PMO ‘central control deepening far more than people know or seem to care about’

Good interview with Alex Marland, author of Brand Command: Canadian Politics and Democracy in the Age of Message Control;

Your book also examines political communications under the Harper Conservatives. Has political communications changed under the Trudeau Liberals? 

“The Trudeau brand is refreshing and engaging. Even those who cringe at the selfies and the blatant photo-ops should acknowledge that the change in tone is a welcome relief after the intense negativity that permeated Canadian politics dating to the early 2000s. Hopefully the showmanship will fall away, because a shameless desire for publicity and public adulation can turn many citizens off politics too. For someone like me, the issue is that the more that the media’s glare is on the prime minister, the more power that individual has. I believe that central control is deepening far more than people know or seem to care about. The creation of delivery units in the centre of the Liberal government are an excellent example of PMO control. It is not lost on me that if the Harper administration had created those we’d be hearing howls that Canada is becoming an authoritarian state. It is the role of academics to see beyond the public personas of political leaders, especially when everyone else is distracted by them.”

Why do you say the pursuit of political power is strategic as never before? What do you mean?

“The competition for power involves a level of strategic manoeuvering and tactical execution in ways that are exceedingly complex. Sure, there’s a lot of gut instinct involved—there just isn’t enough money in Canadian politics to enable the kind of data analytics found in the U.S.A. In any event, you cannot form government on the basis of marketing alone. It was sometimes said that Harper was playing chess while everyone else was playing checkers. I would suggest that everyone is forced to play chess now. Even the smallest political parties have supporter databases, are using social media, are familiar with market segmentation to bundle coalitions, and so on. Everything is quick, quick, quick—not only do you need to be sharp-minded, but you need to operate in a media cycle that churns multiple times per day. This is where branding comes in: if you have a core set of messages and values the brand mantra acts as a guide for spinning a message no matter what the circumstance.”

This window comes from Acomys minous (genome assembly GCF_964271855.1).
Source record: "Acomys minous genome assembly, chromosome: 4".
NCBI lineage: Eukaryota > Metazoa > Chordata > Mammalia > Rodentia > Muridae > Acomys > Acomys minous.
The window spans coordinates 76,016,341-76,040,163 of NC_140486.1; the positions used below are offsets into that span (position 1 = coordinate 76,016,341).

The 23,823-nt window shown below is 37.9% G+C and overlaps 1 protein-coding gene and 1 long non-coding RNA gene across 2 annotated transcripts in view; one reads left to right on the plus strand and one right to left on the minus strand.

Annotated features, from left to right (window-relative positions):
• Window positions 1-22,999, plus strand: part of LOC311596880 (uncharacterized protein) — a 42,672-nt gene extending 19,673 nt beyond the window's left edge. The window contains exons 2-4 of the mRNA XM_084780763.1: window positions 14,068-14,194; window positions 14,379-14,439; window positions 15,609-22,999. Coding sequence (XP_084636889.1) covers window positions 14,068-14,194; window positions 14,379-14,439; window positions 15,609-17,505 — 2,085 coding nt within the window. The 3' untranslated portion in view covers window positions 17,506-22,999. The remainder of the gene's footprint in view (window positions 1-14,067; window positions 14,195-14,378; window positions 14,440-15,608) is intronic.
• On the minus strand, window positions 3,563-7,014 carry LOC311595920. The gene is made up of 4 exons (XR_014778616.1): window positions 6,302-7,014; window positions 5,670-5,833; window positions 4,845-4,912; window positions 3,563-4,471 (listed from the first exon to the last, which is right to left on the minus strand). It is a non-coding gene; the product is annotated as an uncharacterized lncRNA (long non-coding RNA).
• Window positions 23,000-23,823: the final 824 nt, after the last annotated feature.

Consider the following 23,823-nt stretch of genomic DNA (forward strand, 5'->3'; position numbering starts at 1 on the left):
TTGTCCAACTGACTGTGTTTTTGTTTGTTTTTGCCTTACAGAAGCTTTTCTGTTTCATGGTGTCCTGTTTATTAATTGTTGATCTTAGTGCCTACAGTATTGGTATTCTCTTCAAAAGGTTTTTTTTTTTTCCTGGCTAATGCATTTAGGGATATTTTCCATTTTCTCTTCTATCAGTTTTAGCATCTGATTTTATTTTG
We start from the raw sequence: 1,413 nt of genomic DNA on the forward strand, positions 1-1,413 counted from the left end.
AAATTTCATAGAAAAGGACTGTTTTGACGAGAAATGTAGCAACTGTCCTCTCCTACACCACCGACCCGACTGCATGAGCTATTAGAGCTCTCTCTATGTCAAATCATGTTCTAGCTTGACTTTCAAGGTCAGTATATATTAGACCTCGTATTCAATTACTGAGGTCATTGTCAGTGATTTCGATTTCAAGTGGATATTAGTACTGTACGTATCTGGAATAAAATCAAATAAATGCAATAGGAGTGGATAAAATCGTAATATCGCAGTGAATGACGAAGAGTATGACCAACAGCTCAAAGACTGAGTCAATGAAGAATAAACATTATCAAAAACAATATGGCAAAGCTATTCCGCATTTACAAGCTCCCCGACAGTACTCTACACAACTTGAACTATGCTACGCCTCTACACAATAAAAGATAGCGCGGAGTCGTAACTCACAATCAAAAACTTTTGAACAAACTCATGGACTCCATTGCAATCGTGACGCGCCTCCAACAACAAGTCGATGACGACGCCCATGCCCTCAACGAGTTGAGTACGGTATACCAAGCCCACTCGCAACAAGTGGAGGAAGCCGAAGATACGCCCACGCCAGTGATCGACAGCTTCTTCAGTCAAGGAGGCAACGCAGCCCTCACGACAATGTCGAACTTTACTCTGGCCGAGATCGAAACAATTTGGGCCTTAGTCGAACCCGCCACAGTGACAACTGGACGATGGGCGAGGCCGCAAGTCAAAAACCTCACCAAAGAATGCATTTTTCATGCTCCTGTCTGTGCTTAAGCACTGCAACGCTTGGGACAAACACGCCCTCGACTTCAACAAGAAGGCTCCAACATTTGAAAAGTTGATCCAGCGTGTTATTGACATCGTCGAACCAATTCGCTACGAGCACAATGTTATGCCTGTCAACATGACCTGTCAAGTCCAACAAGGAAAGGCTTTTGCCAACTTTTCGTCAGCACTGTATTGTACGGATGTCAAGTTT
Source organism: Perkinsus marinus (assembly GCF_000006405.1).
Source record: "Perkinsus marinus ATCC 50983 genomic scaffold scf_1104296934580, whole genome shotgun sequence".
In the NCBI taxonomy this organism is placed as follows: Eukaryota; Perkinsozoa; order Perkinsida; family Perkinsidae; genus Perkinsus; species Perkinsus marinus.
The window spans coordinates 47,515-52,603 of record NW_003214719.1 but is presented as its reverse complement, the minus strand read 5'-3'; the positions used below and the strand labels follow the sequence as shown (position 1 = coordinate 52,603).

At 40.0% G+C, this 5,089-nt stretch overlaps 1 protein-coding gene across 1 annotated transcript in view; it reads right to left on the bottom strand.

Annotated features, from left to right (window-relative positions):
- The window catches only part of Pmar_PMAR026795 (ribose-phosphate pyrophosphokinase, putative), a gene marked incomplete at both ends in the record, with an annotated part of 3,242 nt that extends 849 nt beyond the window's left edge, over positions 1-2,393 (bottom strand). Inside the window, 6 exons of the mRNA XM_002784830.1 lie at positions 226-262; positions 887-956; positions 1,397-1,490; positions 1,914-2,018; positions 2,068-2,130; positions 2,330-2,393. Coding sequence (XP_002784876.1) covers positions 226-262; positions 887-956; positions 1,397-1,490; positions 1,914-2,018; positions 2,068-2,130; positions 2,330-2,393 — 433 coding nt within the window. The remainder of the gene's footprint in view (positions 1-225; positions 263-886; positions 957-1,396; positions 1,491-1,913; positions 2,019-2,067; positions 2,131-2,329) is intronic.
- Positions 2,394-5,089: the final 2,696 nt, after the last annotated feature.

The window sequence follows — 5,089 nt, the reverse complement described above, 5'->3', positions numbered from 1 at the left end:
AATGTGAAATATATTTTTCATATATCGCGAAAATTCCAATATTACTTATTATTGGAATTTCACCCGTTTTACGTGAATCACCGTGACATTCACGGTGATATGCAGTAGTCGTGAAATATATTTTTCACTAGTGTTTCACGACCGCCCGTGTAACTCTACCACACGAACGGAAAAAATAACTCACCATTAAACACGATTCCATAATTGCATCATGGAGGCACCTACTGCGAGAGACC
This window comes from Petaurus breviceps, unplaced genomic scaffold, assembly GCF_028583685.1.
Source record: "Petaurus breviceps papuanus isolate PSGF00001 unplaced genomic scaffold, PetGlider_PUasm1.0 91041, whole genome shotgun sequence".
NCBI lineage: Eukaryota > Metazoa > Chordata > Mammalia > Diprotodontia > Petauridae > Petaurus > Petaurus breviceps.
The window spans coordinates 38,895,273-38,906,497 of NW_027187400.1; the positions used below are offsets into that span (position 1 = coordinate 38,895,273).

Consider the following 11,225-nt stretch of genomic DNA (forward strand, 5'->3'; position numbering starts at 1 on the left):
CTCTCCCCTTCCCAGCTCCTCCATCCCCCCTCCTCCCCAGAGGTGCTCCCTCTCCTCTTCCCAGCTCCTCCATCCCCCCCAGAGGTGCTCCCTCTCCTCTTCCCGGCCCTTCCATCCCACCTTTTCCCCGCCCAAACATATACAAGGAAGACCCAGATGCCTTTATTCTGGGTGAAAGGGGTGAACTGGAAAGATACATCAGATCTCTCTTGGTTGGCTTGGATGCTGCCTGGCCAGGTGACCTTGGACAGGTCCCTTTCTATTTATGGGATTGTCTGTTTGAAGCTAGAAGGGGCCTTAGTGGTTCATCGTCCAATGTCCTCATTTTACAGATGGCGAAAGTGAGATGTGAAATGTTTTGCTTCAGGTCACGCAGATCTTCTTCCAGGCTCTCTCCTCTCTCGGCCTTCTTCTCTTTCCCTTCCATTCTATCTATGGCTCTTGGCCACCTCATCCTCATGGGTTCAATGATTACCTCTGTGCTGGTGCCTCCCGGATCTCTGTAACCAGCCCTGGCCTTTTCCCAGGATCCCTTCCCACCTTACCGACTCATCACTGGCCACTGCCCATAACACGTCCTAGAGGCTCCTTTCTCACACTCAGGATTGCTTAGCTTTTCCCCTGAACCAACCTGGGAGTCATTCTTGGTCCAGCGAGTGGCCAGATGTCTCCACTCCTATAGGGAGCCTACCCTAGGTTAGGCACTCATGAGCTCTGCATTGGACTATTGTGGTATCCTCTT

How has branding influenced democracy?

“Branding’s supporters, including in the government, will tell you that it saves money and makes things more efficient. Navigating webpages with a common look and feel is an example; cutting down on the number of sub-brands and logos throughout government is another. Templates for campaign signs, brochures and websites have done wonders for local campaigns, while simultaneously imprinting a central command ethos. Branding also simplifies things for electors—the same messages are repeated, we see the same visuals over and over. Only the most rabid politicos read campaign platforms, or care about policy discussions at party conventions. Most Canadians are busy with their daily lives and pay surface attention to politics. Branding connects with them. It also limits the potential for a brand ambassador to commit a gaffe or so-called “bozo interruption” that undermines the leadership team. So as a strategy it helps to move an agenda forward. The downside, of course, is that candidates and MPs, and even some ministers, become regional sales reps of a message set by people at the top. It becomes a serious problem when all messages align, bordering on state propaganda.”

Where is Canadian politics headed? 

“I am a cautious optimist. The proliferation of digital media means that traditional elite power structures are under stress to change and evolve. This is generally good. What is not good is that the online sphere has become a powerful interest group for the hyper-sensitive forces of political correctness. A healthy democracy is strongest when open-minded citizens carefully deliberate a variety of opinions. As a society, we need leaders who encourage thoughtful constructive debate, who are willing to challenge the wisdom of crowds, who question attachments to party labels, and who aren’t afraid to sometimes take a public punch from their own brand ambassadors.”

Source: PMO ‘central control deepening far more than people know or seem to care about’ |

About Andrew
Andrew blogs and tweets public policy issues, particularly the relationship between the political and bureaucratic levels, citizenship and multiculturalism. His latest book, Policy Arrogance or Innocent Bias, recounts his experience as a senior public servant in this area.

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